Bangladesh’s state medical research agency has approved a third-phase trial of a potential COVID-19vaccine developed by China’s Sinovac Biotech Ltd , as infections rise in the densely populated South Asian country.
Sinovac has been looking for volunteers outside China as the number of coronavirus cases there has dwindled, said a member of Bangladesh’s national technical advisory committee to tackle COVID-19.
The trial, to be conducted by the International Centre for Diarrhoeal Disease Research, Bangladesh (ICDDR,B), could begin next month.
“We have given ethical permission for the trial after reviewing the research protocol,” Mahmood Uz Jahan, director of the Bangladesh Medical Research Council (BMRC), told Reuters.
The trial will involve 4,200 volunteers, Jahan said.
“Half of them will get vaccinated,” he said.
The trial would be conducted in seven hospitals specialising in treating novel coronavirus infections in Dhaka, Bangladesh’s capital, an ICDDR,B official said on the condition of anonymity.
A Sinovac representative told Reuters that it was waiting for official approval from Bangladesh.
A senior Bangladesh health ministry official, who declined to be identified, said there should not be any objection from the government as Bangladesh would “get priority” if they can successfully develop the vaccine.
Bangladesh had 204,525 confirmed coronavirus cases as of Sunday, with 2,618 deaths. Sinovac said this month it was starting Phase III trials of its potential coronavirus vaccine in Brazil.
First human trial of AstraZeneca COVID-19 vaccine shows promise
AstraZeneca’s experimental COVID-19 vaccine was safe and produced an immune response in early-stage clinical trials in healthy volunteers, data showed on Monday, with the strongest response seen in people who received two doses. The vaccine, called AZD1222 and being developed by AstraZeneca and scientists at Britain’s University of Oxford, did not prompt any serious side effects and elicited antibody and T-cell immune responses, according to trial results published in The Lancet medical journal.
“There is still much work to be done before we can confirm if our vaccine will help manage the COVID-19 pandemic, but these early results hold promise,” vaccine developer Sarah Gilbert said.
“We still do not know how strong an immune response we need to provoke to effectively protect against SARS-CoV-2 infection.”
Gilbert said researchers needed to learn more about COVID-19 and continue late stage trials which have already commenced.
AstraZeneca shares spiked higher, but then gave up some gains, to last trade up 0.4% on the day.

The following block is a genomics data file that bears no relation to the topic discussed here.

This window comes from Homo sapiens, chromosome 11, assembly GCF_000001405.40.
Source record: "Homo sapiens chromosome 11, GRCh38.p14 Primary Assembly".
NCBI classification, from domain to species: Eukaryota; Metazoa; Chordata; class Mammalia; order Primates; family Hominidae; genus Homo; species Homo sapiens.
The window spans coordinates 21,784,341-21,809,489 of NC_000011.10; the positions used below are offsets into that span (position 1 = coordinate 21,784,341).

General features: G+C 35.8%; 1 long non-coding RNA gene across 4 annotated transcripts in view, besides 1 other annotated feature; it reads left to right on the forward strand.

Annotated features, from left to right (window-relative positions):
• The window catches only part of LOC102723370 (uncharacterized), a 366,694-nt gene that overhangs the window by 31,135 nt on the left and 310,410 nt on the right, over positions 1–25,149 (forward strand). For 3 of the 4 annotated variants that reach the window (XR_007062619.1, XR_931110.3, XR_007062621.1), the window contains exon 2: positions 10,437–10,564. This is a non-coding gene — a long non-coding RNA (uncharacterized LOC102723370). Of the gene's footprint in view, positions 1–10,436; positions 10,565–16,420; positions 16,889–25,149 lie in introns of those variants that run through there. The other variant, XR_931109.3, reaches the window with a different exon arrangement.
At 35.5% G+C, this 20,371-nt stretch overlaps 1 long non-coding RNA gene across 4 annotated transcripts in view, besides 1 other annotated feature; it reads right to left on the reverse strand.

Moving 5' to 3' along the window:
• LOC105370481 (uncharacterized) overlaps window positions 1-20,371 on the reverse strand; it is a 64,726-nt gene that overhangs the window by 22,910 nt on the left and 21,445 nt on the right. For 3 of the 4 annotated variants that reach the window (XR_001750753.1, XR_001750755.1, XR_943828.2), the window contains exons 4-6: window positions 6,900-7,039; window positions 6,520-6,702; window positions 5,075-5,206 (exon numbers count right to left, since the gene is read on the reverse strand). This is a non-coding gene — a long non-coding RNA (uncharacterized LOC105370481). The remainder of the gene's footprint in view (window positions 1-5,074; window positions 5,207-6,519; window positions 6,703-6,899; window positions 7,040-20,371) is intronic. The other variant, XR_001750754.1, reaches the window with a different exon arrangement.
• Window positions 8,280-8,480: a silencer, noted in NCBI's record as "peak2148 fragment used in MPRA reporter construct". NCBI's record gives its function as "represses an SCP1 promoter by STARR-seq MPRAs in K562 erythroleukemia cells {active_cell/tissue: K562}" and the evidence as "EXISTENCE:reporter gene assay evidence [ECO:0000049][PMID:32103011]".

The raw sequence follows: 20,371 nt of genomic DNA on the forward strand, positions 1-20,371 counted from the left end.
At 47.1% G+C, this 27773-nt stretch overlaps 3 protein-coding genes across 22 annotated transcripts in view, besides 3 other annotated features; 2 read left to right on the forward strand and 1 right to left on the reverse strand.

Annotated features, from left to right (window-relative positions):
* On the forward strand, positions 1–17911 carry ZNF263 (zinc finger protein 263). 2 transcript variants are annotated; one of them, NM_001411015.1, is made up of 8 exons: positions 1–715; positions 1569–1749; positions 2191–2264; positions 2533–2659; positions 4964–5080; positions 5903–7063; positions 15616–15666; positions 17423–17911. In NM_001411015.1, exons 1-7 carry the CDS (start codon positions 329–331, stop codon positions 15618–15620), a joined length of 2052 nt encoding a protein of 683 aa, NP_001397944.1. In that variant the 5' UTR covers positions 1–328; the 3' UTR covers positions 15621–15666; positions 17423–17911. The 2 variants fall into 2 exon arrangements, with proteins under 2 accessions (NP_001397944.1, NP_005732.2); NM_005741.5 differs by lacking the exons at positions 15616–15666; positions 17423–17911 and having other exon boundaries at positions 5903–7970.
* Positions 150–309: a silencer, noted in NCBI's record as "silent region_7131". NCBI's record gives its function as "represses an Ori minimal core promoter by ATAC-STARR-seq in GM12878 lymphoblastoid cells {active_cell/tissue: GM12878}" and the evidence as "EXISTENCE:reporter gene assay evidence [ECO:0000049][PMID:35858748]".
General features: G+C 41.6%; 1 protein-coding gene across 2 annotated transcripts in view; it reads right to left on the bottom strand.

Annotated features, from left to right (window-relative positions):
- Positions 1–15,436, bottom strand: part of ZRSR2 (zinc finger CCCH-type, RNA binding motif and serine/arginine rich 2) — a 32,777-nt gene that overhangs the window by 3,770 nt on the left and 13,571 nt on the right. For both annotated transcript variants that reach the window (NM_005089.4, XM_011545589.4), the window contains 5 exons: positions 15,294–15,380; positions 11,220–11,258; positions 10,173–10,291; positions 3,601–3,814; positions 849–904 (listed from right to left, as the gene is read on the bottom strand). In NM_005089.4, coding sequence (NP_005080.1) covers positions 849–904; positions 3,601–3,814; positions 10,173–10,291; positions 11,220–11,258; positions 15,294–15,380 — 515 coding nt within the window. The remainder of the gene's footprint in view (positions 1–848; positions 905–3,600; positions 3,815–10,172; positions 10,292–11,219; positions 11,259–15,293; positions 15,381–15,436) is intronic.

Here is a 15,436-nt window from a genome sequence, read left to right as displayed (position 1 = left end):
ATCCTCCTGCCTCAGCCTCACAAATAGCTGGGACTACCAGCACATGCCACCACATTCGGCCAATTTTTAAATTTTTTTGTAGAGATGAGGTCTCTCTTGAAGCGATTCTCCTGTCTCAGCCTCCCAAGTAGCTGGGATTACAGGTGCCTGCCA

AstraZeneca’s is among the leading vaccine candidates against a pandemic that has claimed more than 600,000 lives, alongside others in mid and late-stage trials.
These include shots being developed by China’s Sinovac Biotech, another from state-owned Chinese firm Sinopharm, and one from the U.S. biotech firm Moderna.
AstraZeneca has signed agreements with governments around the world to supply the vaccine should it prove effective and gain regulatory approval. The company has said it will not seek to profit from the vaccine during the pandemic.
Researchers said the vaccine caused minor side effects more frequently than a control group, but some of these could be reduced by taking paracetamol, with no serious adverse events from the vaccine.
AZD1222 was developed by Oxford university and licensed to AstraZeneca, which has put it into large-scale, late-stage trials to test its efficacy. It has also already signed deals to produce and supply over 2 billion doses of the shot.
The new trial included 1,077 healthy adults aged 18-55 years with no history of COVID-19.
“Today’s data increases our confidence that the vaccine will work and allows us to continue our plans to manufacture the vaccine at scale for broad and equitable access around the world,” said Mene Pangalos, Executive Vice President of BioPharmaceuticals Research and Development at AstraZeneca.
CanSino COVID-19 vaccine shows immune response in human trial
A COVID-19 vaccine developed by CanSino Biologics Inc (6185.HK) and China’s military research unit has shown to be safe and induced immune response in most of the recipients, researchers said on Monday.
The CanSino candidate, named Ad5-nCOV, is one of a handful of vaccines that have shown some promise in human testing and are gearing up for late-stage trials, along with projects involving Moderna Inc (MRNA.O), BioNTech SE (BNTX.O) and Inovio Pharmaceuticals Inc (INO.O).
While CanSino’s vaccine has yet to start late-stage large-scale clinical trials to assess how well it works to prevent people from becoming infected, it has received the greenlight to be used in China’s military.
The results from the mid-stage study, published in the medical journal Lancet, supports the testing of the vaccine candidate in a large trial, the study authors said.
The vaccine candidate uses a virus called adenovirus to carry genetic material from the new coronavirus’ protein into the human body, a method also used by researchers at the University of Oxford and AstraZeneca (AZN.L) for their vaccine candidate.
The immune responses elicited by the vaccine might be undermined if the inoculated person has already developed high-level adenovirus immunity from a previous infection, Chinese researchers said in a peer-reviewed paper.
CanSino counts Lilly Asia Ventures, backed by U.S. pharmaceutical giant Eli Lilly and Co (LLY.N), as its top shareholder, according to Refinitiv data.